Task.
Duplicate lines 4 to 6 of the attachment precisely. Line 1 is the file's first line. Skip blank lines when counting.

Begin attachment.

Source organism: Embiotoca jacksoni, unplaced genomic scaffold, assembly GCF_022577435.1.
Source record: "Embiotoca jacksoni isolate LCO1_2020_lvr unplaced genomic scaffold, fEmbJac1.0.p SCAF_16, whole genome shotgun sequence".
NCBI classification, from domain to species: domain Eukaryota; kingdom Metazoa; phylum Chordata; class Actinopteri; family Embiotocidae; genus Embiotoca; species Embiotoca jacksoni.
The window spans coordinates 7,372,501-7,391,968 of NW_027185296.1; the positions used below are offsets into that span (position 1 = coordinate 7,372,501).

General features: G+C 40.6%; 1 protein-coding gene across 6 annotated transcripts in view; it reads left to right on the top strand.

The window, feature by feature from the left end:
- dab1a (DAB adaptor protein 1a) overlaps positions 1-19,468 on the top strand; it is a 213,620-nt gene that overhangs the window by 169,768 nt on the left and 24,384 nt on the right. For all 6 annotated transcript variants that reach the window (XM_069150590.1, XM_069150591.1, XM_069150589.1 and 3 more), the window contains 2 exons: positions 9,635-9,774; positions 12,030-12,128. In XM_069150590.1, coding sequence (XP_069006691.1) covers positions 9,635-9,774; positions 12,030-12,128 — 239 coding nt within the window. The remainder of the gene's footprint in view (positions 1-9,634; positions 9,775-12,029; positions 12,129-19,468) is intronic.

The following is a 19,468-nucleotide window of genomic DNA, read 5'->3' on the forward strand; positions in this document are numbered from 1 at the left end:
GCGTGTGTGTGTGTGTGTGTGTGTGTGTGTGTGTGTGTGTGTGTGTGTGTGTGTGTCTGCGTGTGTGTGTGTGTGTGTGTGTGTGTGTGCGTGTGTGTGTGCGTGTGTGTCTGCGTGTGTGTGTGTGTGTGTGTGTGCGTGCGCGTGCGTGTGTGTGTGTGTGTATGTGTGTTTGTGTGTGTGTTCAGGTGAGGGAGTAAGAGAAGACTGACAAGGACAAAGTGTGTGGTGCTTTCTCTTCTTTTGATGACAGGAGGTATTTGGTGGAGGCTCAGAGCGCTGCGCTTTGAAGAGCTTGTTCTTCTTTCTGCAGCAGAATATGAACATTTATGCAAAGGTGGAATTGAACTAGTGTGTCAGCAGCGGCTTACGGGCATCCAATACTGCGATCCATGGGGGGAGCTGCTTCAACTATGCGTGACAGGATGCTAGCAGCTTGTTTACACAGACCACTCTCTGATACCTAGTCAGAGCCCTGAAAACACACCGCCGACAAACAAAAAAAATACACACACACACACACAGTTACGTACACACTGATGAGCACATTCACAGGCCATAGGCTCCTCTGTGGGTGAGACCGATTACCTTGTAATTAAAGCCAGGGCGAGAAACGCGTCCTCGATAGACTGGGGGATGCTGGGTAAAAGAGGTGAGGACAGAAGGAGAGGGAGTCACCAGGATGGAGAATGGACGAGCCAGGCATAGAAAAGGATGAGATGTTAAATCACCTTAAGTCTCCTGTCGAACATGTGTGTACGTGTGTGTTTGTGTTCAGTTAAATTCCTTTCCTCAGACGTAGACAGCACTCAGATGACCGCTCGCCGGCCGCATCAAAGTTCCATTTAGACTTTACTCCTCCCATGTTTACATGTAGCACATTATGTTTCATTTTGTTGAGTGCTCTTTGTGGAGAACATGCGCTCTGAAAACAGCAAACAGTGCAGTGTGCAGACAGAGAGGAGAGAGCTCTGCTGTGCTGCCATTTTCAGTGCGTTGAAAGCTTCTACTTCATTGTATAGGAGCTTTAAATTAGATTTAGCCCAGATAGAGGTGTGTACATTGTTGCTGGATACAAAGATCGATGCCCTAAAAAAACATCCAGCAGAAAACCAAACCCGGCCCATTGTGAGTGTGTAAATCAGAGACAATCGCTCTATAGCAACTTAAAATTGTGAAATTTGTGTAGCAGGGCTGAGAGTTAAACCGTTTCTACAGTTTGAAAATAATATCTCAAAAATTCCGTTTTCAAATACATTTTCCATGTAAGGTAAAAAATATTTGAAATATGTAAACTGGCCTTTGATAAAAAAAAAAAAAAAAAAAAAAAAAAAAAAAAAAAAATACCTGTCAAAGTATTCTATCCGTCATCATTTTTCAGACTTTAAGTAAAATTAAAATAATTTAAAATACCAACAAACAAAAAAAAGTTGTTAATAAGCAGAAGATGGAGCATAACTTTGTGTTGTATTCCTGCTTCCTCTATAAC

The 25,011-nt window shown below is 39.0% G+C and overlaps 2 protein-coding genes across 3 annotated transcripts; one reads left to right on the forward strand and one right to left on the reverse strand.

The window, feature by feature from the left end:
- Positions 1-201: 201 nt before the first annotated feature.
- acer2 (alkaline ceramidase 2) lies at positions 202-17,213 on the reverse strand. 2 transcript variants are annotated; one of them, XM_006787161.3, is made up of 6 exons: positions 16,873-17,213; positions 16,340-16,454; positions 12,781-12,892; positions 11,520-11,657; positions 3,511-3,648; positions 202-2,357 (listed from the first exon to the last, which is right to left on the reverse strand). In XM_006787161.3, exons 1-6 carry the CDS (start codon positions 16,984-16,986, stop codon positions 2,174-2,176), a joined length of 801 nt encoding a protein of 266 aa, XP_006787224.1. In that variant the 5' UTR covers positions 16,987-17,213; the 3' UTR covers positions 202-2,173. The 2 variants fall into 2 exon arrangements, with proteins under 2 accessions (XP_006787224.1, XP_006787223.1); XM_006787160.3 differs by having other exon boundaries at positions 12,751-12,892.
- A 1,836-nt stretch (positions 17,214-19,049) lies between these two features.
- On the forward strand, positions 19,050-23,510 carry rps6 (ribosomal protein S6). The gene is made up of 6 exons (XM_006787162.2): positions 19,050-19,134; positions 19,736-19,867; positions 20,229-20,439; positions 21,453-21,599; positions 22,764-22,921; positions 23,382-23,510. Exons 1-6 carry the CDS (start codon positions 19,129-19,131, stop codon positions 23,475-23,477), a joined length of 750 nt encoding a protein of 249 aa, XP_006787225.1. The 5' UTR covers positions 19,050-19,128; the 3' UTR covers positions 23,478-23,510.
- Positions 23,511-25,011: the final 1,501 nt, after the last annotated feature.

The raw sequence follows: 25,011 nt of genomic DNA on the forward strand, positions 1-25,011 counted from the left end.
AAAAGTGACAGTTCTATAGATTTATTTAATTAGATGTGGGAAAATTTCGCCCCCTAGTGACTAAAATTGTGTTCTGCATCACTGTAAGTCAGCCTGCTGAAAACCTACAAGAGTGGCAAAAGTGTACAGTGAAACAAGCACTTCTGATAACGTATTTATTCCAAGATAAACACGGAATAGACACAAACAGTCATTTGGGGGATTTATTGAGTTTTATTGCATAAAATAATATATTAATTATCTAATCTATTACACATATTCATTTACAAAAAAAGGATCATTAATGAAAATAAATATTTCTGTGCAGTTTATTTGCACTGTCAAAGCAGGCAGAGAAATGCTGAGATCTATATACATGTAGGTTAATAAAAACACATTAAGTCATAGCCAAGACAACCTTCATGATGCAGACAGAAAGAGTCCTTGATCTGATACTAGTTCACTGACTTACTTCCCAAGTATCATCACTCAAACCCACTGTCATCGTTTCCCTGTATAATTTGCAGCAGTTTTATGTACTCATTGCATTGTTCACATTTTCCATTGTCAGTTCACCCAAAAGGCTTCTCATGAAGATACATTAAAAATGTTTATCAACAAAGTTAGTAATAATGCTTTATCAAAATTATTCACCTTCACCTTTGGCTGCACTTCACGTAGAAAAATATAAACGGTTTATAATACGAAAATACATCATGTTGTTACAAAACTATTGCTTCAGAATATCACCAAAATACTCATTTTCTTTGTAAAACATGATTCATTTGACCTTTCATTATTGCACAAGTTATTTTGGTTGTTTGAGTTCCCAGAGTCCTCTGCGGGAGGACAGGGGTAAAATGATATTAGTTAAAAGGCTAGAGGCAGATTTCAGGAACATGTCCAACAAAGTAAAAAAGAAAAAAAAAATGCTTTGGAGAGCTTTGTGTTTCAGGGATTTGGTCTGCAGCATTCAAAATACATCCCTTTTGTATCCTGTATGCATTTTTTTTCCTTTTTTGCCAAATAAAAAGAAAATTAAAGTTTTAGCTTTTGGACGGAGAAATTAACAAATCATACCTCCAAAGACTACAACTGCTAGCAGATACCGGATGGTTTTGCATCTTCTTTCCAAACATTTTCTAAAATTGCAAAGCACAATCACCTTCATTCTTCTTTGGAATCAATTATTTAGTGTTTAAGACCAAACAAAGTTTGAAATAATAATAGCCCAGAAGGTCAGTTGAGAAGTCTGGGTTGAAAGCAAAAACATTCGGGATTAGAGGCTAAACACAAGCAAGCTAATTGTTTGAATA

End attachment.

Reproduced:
The window spans coordinates 7,372,501-7,391,968 of NW_027185296.1; the positions used below are offsets into that span (position 1 = coordinate 7,372,501).

General features: G+C 40.6%; 1 protein-coding gene across 6 annotated transcripts in view; it reads left to right on the top strand.

The window, feature by feature from the left end: